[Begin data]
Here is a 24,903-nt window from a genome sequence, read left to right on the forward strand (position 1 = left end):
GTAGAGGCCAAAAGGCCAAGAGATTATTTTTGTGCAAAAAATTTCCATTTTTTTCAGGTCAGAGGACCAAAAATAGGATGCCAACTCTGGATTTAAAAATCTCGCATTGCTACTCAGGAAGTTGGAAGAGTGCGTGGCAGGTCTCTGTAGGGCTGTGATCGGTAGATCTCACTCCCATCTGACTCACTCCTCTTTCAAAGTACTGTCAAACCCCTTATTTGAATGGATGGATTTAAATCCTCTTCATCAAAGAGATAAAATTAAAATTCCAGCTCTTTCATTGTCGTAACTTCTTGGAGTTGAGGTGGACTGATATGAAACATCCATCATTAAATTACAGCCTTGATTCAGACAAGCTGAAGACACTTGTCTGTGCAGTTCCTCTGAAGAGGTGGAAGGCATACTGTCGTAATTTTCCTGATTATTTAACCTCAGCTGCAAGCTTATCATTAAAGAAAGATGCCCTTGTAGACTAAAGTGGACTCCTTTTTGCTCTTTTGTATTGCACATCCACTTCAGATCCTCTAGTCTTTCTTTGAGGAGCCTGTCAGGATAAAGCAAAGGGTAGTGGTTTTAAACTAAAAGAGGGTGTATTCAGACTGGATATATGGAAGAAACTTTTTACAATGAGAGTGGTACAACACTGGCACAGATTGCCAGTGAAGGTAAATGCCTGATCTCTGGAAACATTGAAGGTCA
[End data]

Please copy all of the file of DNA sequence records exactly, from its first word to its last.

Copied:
Here is a 24,903-nt window from a genome sequence, read left to right on the forward strand (position 1 = left end):
GTAGAGGCCAAAAGGCCAAGAGATTATTTTTGTGCAAAAAATTTCCATTTTTTTCAGGTCAGAGGACCAAAAATAGGATGCCAACTCTGGATTTAAAAATCTCGCATTGCTACTCAGGAAGTTGGAAGAGTGCGTGGCAGGTCTCTGTAGGGCTGTGATCGGTAGATCTCACTCCCATCTGACTCACTCCTCTTTCAAAGTACTGTCAAACCCCTTATTTGAATGGATGGATTTAAATCCTCTTCATCAAAGAGATAAAATTAAAATTCCAGCTCTTTCATTGTCGTAACTTCTTGGAGTTGAGGTGGACTGATATGAAACATCCATCATTAAATTACAGCCTTGATTCAGACAAGCTGAAGACACTTGTCTGTGCAGTTCCTCTGAAGAGGTGGAAGGCATACTGTCGTAATTTTCCTGATTATTTAACCTCAGCTGCAAGCTTATCATTAAAGAAAGATGCCCTTGTAGACTAAAGTGGACTCCTTTTTGCTCTTTTGTATTGCACATCCACTTCAGATCCTCTAGTCTTTCTTTGAGGAGCCTGTCAGGATAAAGCAAAGGGTAGTGGTTTTAAACTAAAAGAGGGTGTATTCAGACTGGATATATGGAAGAAACTTTTTACAATGAGAGTGGTACAACACTGGCACAGATTGCCAGTGAAGGTAAATGCCTGATCTCTGGAAACATTGAAGGTCA